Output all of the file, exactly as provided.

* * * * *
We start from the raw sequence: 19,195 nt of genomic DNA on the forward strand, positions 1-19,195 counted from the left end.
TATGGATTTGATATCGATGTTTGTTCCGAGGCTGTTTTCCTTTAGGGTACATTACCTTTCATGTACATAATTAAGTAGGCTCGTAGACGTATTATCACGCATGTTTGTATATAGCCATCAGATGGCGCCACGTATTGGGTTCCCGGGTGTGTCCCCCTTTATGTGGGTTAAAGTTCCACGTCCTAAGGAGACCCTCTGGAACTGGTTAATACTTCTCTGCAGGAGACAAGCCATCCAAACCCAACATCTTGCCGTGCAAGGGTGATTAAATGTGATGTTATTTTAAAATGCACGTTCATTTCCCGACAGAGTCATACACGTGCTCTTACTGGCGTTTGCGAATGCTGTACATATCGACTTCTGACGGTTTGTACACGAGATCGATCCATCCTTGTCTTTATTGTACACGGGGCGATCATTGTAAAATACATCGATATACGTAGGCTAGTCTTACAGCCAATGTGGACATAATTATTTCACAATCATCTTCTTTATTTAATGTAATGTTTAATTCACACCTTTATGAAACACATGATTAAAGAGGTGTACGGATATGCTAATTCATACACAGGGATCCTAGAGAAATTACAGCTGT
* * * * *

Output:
We start from the raw sequence: 19,195 nt of genomic DNA on the forward strand, positions 1-19,195 counted from the left end.
TATGGATTTGATATCGATGTTTGTTCCGAGGCTGTTTTCCTTTAGGGTACATTACCTTTCATGTACATAATTAAGTAGGCTCGTAGACGTATTATCACGCATGTTTGTATATAGCCATCAGATGGCGCCACGTATTGGGTTCCCGGGTGTGTCCCCCTTTATGTGGGTTAAAGTTCCACGTCCTAAGGAGACCCTCTGGAACTGGTTAATACTTCTCTGCAGGAGACAAGCCATCCAAACCCAACATCTTGCCGTGCAAGGGTGATTAAATGTGATGTTATTTTAAAATGCACGTTCATTTCCCGACAGAGTCATACACGTGCTCTTACTGGCGTTTGCGAATGCTGTACATATCGACTTCTGACGGTTTGTACACGAGATCGATCCATCCTTGTCTTTATTGTACACGGGGCGATCATTGTAAAATACATCGATATACGTAGGCTAGTCTTACAGCCAATGTGGACATAATTATTTCACAATCATCTTCTTTATTTAATGTAATGTTTAATTCACACCTTTATGAAACACATGATTAAAGAGGTGTACGGATATGCTAATTCATACACAGGGATCCTAGAGAAATTACAGCTGT